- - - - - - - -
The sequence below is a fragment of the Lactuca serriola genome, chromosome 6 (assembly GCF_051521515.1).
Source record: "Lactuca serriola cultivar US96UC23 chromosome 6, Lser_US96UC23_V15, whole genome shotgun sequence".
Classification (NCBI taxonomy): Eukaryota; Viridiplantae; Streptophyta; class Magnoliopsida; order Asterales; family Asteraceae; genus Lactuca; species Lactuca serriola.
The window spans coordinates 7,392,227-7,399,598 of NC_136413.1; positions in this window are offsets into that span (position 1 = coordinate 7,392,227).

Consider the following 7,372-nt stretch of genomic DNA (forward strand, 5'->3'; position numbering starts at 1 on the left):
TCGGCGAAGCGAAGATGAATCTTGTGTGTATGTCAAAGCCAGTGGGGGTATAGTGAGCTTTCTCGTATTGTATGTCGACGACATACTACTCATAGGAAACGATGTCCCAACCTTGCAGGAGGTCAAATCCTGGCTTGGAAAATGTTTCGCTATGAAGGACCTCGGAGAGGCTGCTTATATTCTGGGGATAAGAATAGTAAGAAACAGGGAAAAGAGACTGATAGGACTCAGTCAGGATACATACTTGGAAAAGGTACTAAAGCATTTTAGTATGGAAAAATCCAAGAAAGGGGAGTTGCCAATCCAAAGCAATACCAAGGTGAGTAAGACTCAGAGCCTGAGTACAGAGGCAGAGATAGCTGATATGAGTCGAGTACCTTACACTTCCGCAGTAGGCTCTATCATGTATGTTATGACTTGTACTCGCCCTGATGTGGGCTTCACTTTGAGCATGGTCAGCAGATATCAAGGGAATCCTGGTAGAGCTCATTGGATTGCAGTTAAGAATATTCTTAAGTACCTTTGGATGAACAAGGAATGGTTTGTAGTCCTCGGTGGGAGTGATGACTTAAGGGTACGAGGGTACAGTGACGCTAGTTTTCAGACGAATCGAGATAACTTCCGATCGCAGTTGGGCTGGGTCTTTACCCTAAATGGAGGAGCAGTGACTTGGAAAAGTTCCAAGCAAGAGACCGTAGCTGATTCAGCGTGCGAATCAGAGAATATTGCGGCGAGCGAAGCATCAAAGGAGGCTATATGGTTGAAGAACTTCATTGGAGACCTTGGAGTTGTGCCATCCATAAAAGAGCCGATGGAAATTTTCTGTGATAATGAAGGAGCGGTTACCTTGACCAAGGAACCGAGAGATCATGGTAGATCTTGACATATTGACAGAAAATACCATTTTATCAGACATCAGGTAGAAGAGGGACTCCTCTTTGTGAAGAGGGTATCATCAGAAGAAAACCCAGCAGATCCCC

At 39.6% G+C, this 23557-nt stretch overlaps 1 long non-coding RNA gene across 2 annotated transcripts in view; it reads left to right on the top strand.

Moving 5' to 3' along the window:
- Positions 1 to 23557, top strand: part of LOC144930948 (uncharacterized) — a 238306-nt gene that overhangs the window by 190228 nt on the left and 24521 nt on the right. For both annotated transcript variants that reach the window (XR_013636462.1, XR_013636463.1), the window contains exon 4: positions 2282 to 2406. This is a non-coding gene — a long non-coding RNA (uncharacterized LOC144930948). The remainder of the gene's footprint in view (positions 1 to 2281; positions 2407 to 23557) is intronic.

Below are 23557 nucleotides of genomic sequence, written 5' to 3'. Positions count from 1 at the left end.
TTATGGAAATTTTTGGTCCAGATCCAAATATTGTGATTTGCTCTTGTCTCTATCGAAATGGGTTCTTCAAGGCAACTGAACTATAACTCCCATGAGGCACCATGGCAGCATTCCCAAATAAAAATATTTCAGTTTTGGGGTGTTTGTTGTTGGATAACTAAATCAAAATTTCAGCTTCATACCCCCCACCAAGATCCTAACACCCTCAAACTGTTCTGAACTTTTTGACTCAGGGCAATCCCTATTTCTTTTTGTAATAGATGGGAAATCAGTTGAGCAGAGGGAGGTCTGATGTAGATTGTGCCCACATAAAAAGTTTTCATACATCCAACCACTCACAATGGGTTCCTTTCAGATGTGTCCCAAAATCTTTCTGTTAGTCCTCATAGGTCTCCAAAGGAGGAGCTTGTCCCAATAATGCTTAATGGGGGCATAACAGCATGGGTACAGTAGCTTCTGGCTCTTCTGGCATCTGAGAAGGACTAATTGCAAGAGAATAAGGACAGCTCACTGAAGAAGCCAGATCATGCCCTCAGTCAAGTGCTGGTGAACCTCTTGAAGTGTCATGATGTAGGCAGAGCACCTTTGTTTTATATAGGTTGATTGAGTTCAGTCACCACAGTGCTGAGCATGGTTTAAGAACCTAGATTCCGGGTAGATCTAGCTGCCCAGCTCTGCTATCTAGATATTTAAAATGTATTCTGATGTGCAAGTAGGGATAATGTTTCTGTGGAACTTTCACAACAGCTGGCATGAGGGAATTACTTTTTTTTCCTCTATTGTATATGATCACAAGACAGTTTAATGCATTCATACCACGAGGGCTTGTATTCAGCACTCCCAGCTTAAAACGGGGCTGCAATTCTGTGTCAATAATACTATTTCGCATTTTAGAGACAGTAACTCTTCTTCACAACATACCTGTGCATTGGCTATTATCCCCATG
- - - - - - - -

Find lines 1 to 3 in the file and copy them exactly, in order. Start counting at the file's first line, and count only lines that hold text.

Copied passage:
The sequence below is a fragment of the Lactuca serriola genome, chromosome 6 (assembly GCF_051521515.1).
Source record: "Lactuca serriola cultivar US96UC23 chromosome 6, Lser_US96UC23_V15, whole genome shotgun sequence".
Classification (NCBI taxonomy): Eukaryota; Viridiplantae; Streptophyta; class Magnoliopsida; order Asterales; family Asteraceae; genus Lactuca; species Lactuca serriola.